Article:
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Related In: Results  -  Collection

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f4: SVs isolated from the mouse CNS contain sRNAs.(a) Electron micrograph image of negatively stained vesicles isolated from the mouse CNS. Sample contains abundant ~40 nm vesicles (some marked with arrows). (b) Western-blot analysis of the synaptic vesicles during purification. The SV protein synaptophysin was used as a marker during isolation. The isolation procedure includes the collection of the orginal slurry (Sl), two centrifugation supernatants and pellets (S1, P1 and S2, P2), followed by a sucrose density gradient centrifugation and collection of the SV fluffy layer (FL). Further purification using size exclusion chromatography yields the final, isolated sample of SVs (SV). (c) Abundant sRNAs co-enrich with the synaptic vesicles (SV). These sRNAs are stable under high pH (pH10), or in the presence of detergent (DM). After addition of RNase much of the RNA is degraded; however an RNase resistant ~32 nt and lower ~20 nt band persists (RNase). The RNAse resistant band of RNA can be partially degraded in the presence of high pH, detergent, and RNAse (pHDR). (d) Northern analysis of RNA isolated from SVs verifies that the 5′-trfRNAGlu sequence, the second most abundant sequence in mouse CNS SV, was not a product of RNase treatment. RNA isolated from SVs purely isolated (SV), at pH10 (pH10), in detergent (DM), treated with RNase (RNase), and treated simultaneously with pH10, detergent, and RNase (pHDR). In the mouse CNS, both full-length tRNAGluCUC and 5′-trfRNAGlu co-enrich with the SVs, but only 5′-trfRNAGlu is resistant to RNase treatment. (e) The most abundant species of sRNA in mouse was a 5′ fragment of a Y RNA: Ro-associated Y1 (RNY1):5′-fRNY1. Like the 5′-trfRNAGlu, full length and precursor sequences of RNY1 co-enrich with the SVs. (c–e) Bands of gel underlined (_) indicate a 20-fold reduction of sample loaded. (f) The miRNA and RISC associated protein AGO2 co-enriches with SVs, however it is susceptible to trypsin degradation (0–20 minute exposure) indicating it does not reside within the lumen of the SVs. The SV protein synaptophysin, which has trypsin cleavage domains residing within the lumen of the SVs, is not degraded.
Mentions: We hypothesized that synaptic vesicles residing in the CNS might also contain sRNAs. To test this, we isolated SVs from the mouse brain of Swiss Webster mice. As expected, the mouse brain SVs were ~40 nm in diameter (Fig. 4a) and the synaptic vesicle marker synaptophysin co-purified with SVs during isolation (Fig. 4b; Supplemental Fig. 4). Once again, SVs were collected from the middle of the 0.6 M (1.07 g/ml density) sucrose gradient layer, well above the 1.2 M (1.17 g/ml) sucrose layer used to isolate exosomes1819 or detect exosome markers20. We treated the mouse SVs with TRIzol and found that the preparation was enriched in sRNAs (Fig. 4c). As with the T. californica SVs, we tested the mouse SV RNA under three conditions. We raised the buffer to pH10, but saw little difference. Next we added the detergent DM (also at pH10) and observed little difference between the RNA we isolated from the SV prep. When we added RNase to the SV prep we had a dramatic reduction (~38 fold; Supplemental Table 2) in the amount of total RNA extracted; however, two bands of resistant RNA at ~32 nt and ~21 nt remained. These bands appear to be partially degraded when we combined pH10, membrane detergent (DM), and RNase (Fig. 4c).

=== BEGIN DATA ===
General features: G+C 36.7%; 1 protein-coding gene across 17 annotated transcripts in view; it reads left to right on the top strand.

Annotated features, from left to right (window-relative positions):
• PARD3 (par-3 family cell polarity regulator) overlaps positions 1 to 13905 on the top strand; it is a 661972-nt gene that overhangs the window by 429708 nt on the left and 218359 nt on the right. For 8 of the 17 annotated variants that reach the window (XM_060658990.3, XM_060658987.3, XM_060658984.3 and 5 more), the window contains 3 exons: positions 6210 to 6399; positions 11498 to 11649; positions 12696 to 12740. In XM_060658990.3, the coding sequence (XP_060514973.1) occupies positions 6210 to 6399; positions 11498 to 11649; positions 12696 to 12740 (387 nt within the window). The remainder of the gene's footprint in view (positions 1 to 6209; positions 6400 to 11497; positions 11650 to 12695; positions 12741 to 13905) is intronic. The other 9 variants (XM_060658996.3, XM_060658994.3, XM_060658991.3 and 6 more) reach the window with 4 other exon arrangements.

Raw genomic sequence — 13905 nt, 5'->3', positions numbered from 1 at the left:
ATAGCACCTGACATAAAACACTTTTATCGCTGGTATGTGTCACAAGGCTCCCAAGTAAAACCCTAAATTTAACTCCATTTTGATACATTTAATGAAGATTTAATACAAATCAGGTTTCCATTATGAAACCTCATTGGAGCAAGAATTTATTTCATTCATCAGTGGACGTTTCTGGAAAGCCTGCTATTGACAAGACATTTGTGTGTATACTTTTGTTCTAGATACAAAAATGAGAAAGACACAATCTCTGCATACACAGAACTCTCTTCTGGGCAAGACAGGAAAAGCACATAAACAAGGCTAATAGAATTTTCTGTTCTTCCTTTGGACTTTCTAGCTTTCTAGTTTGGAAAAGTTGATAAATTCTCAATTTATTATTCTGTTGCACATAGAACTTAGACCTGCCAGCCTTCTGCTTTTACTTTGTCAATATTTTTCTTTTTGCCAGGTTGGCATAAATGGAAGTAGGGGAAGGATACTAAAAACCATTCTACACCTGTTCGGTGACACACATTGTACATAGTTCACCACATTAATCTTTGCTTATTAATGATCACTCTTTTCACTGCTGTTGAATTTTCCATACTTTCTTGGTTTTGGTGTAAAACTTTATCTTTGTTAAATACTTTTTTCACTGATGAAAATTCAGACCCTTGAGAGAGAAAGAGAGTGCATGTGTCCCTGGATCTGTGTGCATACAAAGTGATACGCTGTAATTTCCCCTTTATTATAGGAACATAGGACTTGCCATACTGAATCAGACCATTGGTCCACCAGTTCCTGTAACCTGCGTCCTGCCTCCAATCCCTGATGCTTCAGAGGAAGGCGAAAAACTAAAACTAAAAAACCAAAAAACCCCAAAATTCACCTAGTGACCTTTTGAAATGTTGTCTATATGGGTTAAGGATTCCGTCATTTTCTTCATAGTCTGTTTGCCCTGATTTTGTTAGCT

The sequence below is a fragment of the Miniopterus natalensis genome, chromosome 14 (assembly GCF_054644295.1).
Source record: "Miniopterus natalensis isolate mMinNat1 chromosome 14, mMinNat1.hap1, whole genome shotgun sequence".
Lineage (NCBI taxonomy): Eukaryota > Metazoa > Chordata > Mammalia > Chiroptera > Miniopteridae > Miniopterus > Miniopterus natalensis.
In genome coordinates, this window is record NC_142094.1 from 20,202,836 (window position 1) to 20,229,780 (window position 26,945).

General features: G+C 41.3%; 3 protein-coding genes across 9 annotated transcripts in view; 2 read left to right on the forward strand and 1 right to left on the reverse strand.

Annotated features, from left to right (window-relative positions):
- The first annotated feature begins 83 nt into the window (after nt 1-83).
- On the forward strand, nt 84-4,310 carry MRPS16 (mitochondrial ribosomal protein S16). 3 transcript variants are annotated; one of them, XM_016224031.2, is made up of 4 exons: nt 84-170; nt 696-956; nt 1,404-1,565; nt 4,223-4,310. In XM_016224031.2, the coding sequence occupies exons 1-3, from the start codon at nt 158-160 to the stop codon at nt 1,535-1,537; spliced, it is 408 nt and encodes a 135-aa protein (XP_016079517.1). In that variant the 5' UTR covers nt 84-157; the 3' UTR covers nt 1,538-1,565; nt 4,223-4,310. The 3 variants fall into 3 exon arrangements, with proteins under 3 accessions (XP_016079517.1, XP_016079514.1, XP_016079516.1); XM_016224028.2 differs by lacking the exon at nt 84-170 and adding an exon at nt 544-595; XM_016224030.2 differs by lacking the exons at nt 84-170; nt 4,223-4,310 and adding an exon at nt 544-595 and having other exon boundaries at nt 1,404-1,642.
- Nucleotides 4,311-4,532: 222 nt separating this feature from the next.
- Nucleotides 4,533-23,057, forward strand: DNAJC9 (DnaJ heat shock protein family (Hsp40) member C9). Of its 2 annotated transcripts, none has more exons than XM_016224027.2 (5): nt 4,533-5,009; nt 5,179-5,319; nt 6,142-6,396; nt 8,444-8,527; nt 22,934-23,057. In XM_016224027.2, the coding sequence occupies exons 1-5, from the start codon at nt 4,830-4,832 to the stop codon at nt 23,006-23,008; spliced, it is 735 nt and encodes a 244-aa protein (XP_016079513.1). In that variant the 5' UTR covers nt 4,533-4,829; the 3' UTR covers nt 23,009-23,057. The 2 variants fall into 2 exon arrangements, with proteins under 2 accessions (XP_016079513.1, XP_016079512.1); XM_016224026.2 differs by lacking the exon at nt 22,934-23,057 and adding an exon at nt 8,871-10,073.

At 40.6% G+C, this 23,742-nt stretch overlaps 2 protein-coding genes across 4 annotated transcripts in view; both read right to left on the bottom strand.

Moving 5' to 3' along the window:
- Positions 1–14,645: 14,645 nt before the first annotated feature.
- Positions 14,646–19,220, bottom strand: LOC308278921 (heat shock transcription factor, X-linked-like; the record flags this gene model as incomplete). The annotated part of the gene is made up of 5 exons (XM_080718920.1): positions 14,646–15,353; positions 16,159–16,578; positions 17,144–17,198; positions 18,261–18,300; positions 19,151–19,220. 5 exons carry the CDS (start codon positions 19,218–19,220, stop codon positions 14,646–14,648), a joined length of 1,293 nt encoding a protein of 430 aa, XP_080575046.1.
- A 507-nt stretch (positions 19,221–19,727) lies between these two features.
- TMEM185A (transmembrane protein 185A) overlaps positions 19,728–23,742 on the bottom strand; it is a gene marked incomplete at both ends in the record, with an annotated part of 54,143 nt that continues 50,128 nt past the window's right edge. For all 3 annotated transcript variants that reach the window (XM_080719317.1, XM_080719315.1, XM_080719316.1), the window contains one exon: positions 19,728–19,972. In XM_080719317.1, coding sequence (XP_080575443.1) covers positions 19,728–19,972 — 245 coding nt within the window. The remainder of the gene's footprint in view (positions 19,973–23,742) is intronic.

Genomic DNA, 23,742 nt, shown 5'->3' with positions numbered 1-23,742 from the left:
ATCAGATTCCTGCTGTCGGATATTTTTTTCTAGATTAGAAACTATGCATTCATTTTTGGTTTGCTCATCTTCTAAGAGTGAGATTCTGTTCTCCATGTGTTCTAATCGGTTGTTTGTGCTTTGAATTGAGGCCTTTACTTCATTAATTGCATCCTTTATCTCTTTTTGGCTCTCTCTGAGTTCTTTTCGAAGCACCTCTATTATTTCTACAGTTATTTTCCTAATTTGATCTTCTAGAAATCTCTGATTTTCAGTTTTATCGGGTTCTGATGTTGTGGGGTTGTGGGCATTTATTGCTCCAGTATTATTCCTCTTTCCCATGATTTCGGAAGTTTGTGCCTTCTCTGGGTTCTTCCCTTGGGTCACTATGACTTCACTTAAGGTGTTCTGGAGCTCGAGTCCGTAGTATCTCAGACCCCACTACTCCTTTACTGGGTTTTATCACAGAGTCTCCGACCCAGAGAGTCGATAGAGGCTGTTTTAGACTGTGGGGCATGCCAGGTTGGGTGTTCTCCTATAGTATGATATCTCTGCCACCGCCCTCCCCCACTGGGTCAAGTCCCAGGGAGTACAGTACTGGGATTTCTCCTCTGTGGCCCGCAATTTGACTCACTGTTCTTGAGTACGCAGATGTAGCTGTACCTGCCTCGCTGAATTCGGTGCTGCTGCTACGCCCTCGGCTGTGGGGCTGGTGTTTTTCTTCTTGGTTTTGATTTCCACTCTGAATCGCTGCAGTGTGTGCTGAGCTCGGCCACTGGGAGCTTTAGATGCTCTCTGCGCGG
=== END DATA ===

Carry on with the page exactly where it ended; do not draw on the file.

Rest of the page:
Bottom Line: In addition to classic neurotransmitters, we have found that synaptic vesicles isolated from the electric organ of Torpedo californica, a model cholinergic synapse, contain small ribonucleic acids (sRNAs), primarily the 5' ends of transfer RNAs (tRNAs) termed tRNA fragments (trfRNAs).This discovery suggests that, in addition to inducing changes in local dendritic excitability through the release of neurotransmitters, SVs may, through the release of specific trfRNAs and miRNAs, directly regulate local protein synthesis.We believe these findings have broad implications for the study of chemical synaptic transmission.

View Article: PubMed Central - PubMed

Affiliation: Department of Biology, Texas A&M University, TAMU 3258, College Station, TX 77843-3474 USA.

ABSTRACT
Synaptic vesicles (SVs) are neuronal presynaptic organelles that load and release neurotransmitter at chemical synapses. In addition to classic neurotransmitters, we have found that synaptic vesicles isolated from the electric organ of Torpedo californica, a model cholinergic synapse, contain small ribonucleic acids (sRNAs), primarily the 5' ends of transfer RNAs (tRNAs) termed tRNA fragments (trfRNAs). To test the evolutionary conservation of SV sRNAs we examined isolated SVs from the mouse central nervous system (CNS). We found abundant levels of sRNAs in mouse SVs, including trfRNAs and micro RNAs (miRNAs) known to be involved in transcriptional and translational regulation. This discovery suggests that, in addition to inducing changes in local dendritic excitability through the release of neurotransmitters, SVs may, through the release of specific trfRNAs and miRNAs, directly regulate local protein synthesis. We believe these findings have broad implications for the study of chemical synaptic transmission.

No MeSH data available.


Related in: MedlinePlus